Leonie Gardens makes first collective sale attempt

/ EdgeProp
October 6, 2017 5:00 PM SGT
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With its distinctive red towers, Leonie Gardens is considered ‘the crown jewel of Leonie Hill’
At an extraordinary general meeting on Sept 30, a collective sale committee was formed for the 138-unit Leonie Gardens. The committee was empowered to appoint a solicitor and property consultant to represent owners in their maiden collective sale attempt. “This is the first time that the development will be put up for collective sale,” says Michael Tan, a member of the Leonie Gardens collective sale committee.
Developed by CapitaLand, Leonie Gardens occupies a 145,791 sq ft site with a 99-year lease from 1990. The site has a plot ratio of 2.8 and can therefore be redeveloped into a 36-storey condominium project.
Leonie Gardens is considered “the crown jewel of Leonie Hill”, says Tan. “It’s the only development in the Orchard area with flight path lights at the top of its towers.” The landscaping for Leonie Gardens was designed by Raymond Cain, who was the principal landscape architect of Belt Collins Hawaii Ltd. He had also designed the landscaping for Sentosa Island and Shangri-La Singapore.
As Leonie Gardens sits within prime District 9 and is part of the Core Central Region (CCR), the minimum average size of 70 sq m or 753 sq ft per unit does not apply here, points out Tan. Assuming an average unit size of 650 sq ft, the Leonie Gardens site can be redeveloped into a new condo project with 627 units. If the average size is 700 sq ft, the new development could have about 580 units.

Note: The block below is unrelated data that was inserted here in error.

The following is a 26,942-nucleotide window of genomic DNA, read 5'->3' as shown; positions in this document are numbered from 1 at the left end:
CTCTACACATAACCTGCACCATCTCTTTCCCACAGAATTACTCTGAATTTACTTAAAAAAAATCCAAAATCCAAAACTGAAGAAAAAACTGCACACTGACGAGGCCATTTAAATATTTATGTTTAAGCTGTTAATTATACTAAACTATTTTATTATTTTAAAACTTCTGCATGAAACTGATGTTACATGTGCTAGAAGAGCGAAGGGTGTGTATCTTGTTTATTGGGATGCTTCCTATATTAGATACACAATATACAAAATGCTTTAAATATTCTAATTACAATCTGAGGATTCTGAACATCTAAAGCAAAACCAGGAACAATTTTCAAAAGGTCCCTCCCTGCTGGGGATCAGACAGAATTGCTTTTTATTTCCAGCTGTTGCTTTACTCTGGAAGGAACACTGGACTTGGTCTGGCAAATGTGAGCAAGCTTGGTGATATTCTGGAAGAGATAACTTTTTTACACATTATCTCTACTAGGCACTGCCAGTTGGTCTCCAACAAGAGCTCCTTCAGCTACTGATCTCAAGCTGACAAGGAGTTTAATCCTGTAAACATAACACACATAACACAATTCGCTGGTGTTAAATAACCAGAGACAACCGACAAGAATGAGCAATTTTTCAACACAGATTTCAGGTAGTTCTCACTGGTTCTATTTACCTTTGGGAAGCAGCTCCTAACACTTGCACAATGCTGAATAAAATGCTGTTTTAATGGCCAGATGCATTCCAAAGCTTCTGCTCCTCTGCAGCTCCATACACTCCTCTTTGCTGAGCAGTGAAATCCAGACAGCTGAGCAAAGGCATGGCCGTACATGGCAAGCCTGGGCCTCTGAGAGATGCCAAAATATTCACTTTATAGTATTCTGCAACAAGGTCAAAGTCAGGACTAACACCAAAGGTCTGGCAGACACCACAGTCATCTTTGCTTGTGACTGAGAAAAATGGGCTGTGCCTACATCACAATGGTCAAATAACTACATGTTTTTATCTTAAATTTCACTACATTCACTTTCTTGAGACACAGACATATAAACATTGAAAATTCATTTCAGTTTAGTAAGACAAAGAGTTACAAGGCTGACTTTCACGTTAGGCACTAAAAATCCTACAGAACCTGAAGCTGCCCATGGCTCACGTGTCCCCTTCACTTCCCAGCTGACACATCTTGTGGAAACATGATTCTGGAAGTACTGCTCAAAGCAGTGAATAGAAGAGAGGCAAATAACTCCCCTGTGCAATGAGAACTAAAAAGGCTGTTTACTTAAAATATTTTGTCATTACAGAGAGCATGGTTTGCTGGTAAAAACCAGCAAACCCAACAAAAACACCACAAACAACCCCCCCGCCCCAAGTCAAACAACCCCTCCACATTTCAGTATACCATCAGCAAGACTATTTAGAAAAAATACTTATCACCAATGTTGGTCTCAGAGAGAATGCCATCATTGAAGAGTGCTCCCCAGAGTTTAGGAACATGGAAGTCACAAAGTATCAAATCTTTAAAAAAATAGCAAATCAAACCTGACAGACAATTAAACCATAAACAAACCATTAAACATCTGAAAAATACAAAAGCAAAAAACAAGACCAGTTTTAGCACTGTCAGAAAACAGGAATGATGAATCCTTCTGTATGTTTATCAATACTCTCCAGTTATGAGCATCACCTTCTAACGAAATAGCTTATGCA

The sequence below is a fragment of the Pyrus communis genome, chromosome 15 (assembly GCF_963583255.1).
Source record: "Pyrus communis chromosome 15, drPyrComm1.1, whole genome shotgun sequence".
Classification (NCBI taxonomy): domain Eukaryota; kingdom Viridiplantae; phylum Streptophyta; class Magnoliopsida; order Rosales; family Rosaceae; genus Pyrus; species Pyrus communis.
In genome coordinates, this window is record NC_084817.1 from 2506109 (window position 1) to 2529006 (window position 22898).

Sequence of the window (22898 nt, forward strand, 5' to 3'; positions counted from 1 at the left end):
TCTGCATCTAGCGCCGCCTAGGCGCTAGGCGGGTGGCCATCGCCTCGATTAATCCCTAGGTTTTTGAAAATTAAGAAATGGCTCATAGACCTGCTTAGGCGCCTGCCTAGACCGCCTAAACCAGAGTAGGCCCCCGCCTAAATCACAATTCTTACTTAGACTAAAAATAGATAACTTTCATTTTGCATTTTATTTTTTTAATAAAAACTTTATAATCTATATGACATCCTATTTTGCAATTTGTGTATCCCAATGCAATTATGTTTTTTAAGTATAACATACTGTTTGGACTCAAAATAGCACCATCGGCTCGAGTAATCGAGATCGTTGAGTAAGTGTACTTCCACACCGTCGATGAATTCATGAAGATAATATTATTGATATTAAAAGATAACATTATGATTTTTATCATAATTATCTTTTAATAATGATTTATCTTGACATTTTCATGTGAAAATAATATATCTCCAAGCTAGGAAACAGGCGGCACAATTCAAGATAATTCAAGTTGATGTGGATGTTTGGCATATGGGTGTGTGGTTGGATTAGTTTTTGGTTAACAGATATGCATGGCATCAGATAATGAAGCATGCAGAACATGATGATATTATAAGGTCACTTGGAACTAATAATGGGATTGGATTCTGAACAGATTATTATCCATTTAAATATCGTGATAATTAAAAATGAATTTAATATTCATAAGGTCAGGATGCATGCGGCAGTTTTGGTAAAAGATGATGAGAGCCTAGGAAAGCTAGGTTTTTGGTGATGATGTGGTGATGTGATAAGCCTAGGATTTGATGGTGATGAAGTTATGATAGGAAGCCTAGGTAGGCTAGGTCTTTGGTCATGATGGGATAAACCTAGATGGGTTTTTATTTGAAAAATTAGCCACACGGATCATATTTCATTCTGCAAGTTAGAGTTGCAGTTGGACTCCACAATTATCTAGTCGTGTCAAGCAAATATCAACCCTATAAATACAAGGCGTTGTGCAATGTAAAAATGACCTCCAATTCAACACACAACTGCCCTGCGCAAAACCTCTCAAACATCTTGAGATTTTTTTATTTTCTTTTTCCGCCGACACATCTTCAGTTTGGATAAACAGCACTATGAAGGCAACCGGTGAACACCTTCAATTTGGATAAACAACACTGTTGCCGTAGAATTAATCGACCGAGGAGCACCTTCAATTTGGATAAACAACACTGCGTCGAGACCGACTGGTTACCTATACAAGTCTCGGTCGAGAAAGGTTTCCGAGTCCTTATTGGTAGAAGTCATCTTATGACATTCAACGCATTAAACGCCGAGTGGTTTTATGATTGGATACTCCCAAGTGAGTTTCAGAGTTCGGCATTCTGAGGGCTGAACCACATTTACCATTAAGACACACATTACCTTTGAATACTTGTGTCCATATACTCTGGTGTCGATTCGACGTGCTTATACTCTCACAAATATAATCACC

Leonie Gardens, with its distinctive twin red towers, is located near the 462-unit OUE Twin Peaks. Relaunched 1½ years ago in April 2016, OUE Twin Peaks is fully sold after it launched an innovative deferred payment scheme. Average price achieved for the two towers is about $2,714 psf, although it did achieve a high of $3,462 psf for a 570 sq ft, one-bedroom unit on the 25th floor in 2013.
The strong sales at OUE Twin Peaks have encouraged its neighbours to embark on their own collective sale process. For owners at Horizon Towers next door, it will be the second attempt in a decade. They had attempted a collective sale in 2007. The 210-unit private condo, which has a 99-year lease dating from 1979, was completed in 1984.
The most recent transaction at Horizon Towers was for a 2,303 sq ft unit on the fourth level of one of the towers that was sold for $2.368 million ($1,028 psf), according to a caveat lodged in September.
At Leonie Gardens, completed in 1993, the latest transaction was for a 1,733 sq ft, three-bedroom unit on the ninth floor. It fetched $2.3 million ($1,327 psf), according to a caveat lodged in August.
For the collective sale committee at Leonie Gardens, it will be their maiden attempt at a collective sale. “Ten years ago, we were approached about doing a collective sale, but there was no impetus then,” says Tan.
While the prime districts have borne the brunt of the cooling measures, developers have been watching this segment closely. “Statistics show that there is growing demand from local buyers in the prime districts, but the affordability band is in the $2 million to $3 million range,” says Tang Wei Leng, managing director of Colliers International.
“Singapore will continue to be attractive to foreign buyers and smaller quantum luxury housing will certainly drive demand from foreigners, who may have stayed on the sidelines because of the cooling measures, currency uncertainty, capital control or for tax amnesty reasons,” she adds.
This article, written by Cecilia Chow, appeared in EdgeProp Pullout, Issue 800 (Oct 9, 2017)

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